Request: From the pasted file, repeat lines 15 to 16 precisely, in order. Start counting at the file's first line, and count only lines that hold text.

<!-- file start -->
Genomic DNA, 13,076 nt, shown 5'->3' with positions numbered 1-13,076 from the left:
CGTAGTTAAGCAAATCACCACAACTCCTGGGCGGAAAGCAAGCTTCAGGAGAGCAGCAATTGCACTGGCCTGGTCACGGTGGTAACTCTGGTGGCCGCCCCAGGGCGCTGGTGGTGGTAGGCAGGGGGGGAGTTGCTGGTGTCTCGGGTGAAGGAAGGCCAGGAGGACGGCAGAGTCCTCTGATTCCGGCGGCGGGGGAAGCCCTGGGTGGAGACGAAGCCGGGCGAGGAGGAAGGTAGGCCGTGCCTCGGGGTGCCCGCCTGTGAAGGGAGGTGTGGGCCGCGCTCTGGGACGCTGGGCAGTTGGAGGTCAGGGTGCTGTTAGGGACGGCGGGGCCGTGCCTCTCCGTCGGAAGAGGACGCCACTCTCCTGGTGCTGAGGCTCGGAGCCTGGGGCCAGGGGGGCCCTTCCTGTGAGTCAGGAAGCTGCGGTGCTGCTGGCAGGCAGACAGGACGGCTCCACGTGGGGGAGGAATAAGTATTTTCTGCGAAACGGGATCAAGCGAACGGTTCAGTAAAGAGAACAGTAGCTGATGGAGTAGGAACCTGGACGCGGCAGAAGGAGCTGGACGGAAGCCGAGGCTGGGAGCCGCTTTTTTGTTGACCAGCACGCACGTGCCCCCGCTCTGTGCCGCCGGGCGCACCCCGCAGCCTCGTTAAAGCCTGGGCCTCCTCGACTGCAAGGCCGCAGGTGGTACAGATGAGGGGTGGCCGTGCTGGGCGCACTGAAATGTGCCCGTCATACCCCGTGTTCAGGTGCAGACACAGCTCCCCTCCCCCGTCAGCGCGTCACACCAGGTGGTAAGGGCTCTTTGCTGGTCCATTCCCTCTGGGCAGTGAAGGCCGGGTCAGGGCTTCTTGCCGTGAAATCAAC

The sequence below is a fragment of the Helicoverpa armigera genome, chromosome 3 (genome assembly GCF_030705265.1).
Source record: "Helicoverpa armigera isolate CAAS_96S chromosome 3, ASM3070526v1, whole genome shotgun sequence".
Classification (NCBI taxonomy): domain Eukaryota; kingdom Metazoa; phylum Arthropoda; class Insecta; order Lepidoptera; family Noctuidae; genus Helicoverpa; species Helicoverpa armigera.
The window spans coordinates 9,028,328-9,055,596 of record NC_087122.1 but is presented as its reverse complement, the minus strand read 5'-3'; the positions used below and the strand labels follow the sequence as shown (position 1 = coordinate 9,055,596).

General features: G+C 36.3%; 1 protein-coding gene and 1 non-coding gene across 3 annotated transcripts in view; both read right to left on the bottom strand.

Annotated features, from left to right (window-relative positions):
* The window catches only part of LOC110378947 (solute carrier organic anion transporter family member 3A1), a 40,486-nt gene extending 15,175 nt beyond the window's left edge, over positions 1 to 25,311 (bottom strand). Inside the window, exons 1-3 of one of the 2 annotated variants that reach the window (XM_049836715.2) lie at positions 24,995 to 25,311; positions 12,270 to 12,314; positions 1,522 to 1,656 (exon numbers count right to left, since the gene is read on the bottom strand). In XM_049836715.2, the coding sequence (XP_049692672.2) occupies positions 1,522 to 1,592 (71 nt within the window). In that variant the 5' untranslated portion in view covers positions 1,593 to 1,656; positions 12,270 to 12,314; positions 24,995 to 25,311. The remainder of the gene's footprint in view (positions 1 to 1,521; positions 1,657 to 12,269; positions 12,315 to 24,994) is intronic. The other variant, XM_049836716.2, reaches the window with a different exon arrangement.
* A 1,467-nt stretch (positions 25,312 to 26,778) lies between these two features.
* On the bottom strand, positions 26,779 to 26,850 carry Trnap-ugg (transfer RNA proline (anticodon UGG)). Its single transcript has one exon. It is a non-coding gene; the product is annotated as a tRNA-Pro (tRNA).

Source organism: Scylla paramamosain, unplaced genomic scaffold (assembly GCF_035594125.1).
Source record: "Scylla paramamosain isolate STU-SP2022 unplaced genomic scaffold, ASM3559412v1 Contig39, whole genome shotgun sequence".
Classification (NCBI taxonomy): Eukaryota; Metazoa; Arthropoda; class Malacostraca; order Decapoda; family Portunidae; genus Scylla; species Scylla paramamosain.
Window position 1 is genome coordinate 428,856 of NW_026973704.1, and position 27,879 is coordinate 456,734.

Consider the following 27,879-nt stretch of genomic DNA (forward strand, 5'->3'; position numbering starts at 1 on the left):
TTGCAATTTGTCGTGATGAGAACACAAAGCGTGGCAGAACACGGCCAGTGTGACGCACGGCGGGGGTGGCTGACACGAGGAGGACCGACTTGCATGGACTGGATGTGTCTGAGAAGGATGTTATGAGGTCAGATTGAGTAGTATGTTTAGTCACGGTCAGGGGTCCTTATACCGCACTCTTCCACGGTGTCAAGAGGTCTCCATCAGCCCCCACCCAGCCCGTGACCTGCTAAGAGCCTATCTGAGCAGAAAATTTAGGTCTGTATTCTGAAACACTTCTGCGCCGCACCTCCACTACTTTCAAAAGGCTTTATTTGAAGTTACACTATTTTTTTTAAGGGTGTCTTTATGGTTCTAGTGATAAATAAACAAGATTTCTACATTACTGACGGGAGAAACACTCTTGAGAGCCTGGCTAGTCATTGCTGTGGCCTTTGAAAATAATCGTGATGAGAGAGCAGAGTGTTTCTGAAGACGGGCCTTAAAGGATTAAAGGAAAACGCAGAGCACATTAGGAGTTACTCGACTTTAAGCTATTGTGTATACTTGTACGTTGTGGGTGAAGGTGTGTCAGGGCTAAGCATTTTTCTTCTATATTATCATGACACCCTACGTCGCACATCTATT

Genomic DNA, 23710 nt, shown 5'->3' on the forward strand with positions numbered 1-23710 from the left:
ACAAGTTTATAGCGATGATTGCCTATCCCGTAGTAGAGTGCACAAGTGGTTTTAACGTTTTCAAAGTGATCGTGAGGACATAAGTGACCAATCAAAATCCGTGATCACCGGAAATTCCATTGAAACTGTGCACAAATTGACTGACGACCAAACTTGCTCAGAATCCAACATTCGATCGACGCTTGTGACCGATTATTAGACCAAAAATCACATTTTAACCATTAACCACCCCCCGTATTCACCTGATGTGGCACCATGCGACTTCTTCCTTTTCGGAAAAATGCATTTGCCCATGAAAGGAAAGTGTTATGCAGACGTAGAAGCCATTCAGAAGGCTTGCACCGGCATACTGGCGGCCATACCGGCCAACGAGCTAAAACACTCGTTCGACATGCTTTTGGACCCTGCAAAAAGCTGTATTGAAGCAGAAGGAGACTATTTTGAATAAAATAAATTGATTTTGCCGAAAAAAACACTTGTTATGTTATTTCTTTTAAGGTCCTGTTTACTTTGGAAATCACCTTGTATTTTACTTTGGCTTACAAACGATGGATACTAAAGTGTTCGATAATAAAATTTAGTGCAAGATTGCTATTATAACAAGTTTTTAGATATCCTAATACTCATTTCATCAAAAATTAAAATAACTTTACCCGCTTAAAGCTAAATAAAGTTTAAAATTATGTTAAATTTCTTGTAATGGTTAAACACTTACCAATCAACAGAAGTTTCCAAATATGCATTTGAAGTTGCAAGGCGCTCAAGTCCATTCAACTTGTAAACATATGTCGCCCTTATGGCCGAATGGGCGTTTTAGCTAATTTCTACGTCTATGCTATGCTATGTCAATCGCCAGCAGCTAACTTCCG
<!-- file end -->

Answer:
Window position 1 is genome coordinate 428,856 of NW_026973704.1, and position 27,879 is coordinate 456,734.

Consider the following 27,879-nt stretch of genomic DNA (forward strand, 5'->3'; position numbering starts at 1 on the left):